If there is no wind, it's really buggy though, so bring a headnet and bug dope.

    -Mike
    LOST CREEK COMPANY: Specializing in Alaska hunt consultation and planning for do-it-yourself hunts, fully outfitted hunts, and guided hunts.
    CLICK HERE to send me a private message.
    Web Address: http://alaskaoutdoorssupersite.com/hunt-planner/
    Mob: 1 (907) 229-4501
    "Dream big, and dare to fail." -Norman Vaughan
    "I have climbed my mountain, but I must still live my life." - Tenzig Norgay

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    Member Trouthead's Avatar
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    Default

    Quote Originally Posted by Michael Strahan View Post
    Hill,

    You can camp along the beach to the right as you float into Skilak Lake. It's not only tolerable, it's actually quite nice there. There is a grassy sand berm along the lakeshore, and some good places to camp behind that if you need shelter from the wind. Be sure to run your bowline up the beach and tie off to something stout, in case the waves push your boat away. We've camped there many times and it's great.

    If there is no wind, it's really buggy though, so bring a headnet and bug dope.

    -Mike

    That is a good spot, just keep in mind it is bear country. I've never not seen a bear at the mouth and on two different trips last year in the vicinity of Hidden creek a little guy with a collar came into my camp. Some people swear by guns, but I put my faith in the dog and keeping a clean camp, sort of like an ounce of prevention rather than a pound of cure.

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    ditto on that last post. I've often seen multiple brownies cavorting on the creek just a few hundred yards up from the lake.

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    Default

    I'd much rather row across Miles than Skilak lake. Miles is about 5-6 miles, and as long as you stick close to the right or left side you have current most of the way. Skilak lake has no current and is about 8 miles to the first take out (Upper Skilak Lake Campground).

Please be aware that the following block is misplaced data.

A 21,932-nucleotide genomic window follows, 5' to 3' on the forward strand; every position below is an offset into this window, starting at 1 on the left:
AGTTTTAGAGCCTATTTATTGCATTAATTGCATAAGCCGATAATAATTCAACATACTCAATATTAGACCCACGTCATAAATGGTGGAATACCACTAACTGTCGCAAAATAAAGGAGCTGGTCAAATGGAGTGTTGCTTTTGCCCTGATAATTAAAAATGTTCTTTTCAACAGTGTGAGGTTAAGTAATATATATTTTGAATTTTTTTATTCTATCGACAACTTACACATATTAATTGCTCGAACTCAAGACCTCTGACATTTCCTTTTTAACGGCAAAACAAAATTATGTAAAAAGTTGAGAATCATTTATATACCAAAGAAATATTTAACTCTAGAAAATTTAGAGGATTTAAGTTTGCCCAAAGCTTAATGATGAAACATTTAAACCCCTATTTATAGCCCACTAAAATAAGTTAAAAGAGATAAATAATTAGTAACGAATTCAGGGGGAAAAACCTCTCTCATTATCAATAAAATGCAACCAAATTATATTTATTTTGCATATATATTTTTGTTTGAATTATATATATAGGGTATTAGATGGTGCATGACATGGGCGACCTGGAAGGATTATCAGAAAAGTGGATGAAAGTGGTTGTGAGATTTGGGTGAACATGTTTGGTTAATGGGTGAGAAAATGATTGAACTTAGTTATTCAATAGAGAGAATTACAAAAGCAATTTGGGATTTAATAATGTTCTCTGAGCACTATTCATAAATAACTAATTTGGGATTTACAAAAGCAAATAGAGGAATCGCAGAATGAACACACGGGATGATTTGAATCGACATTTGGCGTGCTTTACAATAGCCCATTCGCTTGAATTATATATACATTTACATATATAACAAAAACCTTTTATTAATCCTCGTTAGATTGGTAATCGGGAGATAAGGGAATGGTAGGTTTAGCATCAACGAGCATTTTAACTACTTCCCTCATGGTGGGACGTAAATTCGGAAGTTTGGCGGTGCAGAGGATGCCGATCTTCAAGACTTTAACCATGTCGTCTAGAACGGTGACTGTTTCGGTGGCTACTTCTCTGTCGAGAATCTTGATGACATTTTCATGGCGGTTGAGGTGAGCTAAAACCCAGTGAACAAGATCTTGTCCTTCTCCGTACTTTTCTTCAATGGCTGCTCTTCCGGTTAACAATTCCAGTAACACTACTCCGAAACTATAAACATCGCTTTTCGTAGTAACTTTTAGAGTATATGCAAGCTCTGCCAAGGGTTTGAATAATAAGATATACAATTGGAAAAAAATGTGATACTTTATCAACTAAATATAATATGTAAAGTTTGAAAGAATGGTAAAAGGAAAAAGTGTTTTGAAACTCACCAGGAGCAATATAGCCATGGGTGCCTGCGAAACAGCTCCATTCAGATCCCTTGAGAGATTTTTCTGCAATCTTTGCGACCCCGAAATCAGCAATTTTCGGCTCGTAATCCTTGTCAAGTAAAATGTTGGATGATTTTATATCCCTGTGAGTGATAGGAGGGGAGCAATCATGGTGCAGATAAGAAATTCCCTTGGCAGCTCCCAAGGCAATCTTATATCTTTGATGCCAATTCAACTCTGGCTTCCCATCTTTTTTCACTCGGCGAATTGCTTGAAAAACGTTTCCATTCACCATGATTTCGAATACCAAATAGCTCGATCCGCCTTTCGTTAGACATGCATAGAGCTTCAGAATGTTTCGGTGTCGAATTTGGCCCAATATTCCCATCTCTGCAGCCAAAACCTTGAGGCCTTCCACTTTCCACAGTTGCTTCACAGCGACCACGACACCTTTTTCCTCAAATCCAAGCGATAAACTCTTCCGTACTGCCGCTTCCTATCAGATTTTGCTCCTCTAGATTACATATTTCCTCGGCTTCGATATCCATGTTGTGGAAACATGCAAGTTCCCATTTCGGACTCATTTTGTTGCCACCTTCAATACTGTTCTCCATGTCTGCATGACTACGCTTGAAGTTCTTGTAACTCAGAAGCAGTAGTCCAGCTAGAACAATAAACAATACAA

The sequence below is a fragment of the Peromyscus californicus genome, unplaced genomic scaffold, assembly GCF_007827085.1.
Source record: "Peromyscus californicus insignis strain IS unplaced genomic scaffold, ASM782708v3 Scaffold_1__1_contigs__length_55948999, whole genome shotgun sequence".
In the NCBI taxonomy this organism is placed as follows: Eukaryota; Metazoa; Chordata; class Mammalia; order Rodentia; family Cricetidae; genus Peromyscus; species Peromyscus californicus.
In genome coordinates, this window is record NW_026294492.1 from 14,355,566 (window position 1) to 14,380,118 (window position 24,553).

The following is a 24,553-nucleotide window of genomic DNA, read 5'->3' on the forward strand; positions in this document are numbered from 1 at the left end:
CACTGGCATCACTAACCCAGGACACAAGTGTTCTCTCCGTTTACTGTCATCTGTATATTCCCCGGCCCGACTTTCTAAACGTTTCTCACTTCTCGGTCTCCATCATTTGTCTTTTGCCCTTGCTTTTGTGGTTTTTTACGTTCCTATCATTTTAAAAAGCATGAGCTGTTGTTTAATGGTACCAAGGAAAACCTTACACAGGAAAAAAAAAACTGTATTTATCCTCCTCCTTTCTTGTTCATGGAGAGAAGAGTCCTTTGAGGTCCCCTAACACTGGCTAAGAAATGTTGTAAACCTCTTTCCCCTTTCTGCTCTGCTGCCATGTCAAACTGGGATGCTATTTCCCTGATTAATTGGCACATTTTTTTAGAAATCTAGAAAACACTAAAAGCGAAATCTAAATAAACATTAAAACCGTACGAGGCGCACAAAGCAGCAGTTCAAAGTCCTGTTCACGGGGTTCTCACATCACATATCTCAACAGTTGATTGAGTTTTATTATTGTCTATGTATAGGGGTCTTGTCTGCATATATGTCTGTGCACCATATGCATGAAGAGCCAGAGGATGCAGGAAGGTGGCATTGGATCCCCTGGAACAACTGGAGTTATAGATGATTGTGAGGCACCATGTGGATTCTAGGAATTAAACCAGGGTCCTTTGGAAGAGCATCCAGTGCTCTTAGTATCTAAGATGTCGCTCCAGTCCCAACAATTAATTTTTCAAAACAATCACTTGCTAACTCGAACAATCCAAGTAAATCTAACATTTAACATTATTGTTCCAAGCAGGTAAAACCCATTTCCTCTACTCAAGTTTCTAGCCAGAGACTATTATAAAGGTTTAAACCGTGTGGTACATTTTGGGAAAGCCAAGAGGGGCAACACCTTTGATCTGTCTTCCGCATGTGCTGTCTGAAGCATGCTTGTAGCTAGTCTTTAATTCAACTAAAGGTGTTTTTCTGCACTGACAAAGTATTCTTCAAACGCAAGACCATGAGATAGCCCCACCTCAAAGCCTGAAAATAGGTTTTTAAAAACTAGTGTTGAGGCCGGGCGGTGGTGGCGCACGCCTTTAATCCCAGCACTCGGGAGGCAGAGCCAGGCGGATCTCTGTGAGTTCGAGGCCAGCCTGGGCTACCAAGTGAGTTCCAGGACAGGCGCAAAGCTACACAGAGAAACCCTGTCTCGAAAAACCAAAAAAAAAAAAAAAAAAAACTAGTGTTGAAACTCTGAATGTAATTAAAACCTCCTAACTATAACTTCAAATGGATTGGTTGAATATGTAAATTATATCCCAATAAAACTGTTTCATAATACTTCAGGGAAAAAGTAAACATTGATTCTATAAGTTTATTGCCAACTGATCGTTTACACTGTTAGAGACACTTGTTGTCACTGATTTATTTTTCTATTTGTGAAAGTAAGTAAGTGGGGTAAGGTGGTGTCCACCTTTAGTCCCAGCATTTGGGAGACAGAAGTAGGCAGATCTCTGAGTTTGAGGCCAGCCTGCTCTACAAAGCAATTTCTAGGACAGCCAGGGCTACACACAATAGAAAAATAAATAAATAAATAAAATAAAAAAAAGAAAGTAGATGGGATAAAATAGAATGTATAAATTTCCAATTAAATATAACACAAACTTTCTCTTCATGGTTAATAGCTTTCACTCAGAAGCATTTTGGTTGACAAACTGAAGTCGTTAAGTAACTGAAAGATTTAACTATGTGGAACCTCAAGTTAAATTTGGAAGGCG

I did row some of Skilak once when my motor died shortly after leaving the mouth of the river. 4-5' seas, with the wind howling to the west. I really only rowed a mile or so. Just enough to get around the point. In fact most of my effort was keeping the boat off the cliffs near the point. After that I lashed an oar in the air, strapped on a tarp, and sailed home, using another oar to steer. If only you could count on the wind being with you. Most of the time it's in your face when crossing the lake.

  16. #16

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    I did it with a 3.5 horse moter with a 16 foot kataraft last weekend and it took about 1 hour to get to the upper skilak campground... Smooth waters.. Sugest a bigger engine , at least a 10 to 15 horse. Just incase!
    Roger that!!!

  17. #17
    Member BrowningLeverAction's Avatar
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    I've also done it in a 14' round boat with a 3 hp motor (too small IMO)towing a 10' with gear, but it was flat calm and beautiful that day. Took about 1.5 hours to the boat ramp. I've also put in at the upper campground in a 20' skiff and taken back out as fast as we could, with 5' waves breaking over the stern. That chop can be serious stuff.